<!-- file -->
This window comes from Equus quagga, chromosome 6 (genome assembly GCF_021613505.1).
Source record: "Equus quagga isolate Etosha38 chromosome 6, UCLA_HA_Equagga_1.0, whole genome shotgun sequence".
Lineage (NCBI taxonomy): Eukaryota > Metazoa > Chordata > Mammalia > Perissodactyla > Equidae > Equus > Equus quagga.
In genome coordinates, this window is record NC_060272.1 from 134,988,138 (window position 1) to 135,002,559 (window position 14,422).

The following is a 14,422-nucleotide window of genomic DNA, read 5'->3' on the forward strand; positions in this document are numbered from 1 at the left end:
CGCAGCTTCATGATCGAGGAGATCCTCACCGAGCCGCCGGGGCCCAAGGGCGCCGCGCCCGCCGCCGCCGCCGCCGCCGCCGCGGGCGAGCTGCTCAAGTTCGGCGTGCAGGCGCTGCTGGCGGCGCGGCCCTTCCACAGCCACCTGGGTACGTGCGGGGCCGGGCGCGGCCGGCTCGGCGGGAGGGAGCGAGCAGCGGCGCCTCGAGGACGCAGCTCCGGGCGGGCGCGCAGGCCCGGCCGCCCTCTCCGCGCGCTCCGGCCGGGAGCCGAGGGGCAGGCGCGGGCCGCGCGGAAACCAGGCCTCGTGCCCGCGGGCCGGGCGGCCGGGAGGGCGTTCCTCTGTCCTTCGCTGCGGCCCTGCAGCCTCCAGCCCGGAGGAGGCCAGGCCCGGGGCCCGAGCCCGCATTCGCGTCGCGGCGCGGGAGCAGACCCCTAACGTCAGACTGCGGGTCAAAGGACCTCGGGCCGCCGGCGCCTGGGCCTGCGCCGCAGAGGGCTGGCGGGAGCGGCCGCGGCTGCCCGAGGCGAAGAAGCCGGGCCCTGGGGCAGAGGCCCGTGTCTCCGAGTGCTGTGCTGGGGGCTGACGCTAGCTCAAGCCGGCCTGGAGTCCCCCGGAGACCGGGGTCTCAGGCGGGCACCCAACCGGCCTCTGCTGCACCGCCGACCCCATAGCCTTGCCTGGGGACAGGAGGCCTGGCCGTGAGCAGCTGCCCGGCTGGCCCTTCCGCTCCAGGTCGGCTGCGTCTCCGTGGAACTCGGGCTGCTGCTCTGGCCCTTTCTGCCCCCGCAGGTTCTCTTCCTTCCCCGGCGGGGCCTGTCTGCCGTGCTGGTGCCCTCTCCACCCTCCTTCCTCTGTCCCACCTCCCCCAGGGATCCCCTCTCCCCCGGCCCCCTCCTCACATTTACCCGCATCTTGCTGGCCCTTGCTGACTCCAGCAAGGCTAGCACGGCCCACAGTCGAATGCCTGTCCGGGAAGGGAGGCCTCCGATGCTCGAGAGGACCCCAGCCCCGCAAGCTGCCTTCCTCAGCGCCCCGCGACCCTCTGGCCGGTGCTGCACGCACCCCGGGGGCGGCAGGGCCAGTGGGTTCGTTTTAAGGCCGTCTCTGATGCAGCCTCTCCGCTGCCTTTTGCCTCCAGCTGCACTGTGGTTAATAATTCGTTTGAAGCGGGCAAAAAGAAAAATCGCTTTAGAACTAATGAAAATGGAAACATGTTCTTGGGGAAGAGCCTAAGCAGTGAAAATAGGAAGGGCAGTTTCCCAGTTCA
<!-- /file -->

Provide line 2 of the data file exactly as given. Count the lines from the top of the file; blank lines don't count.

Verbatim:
Source record: "Equus quagga isolate Etosha38 chromosome 6, UCLA_HA_Equagga_1.0, whole genome shotgun sequence".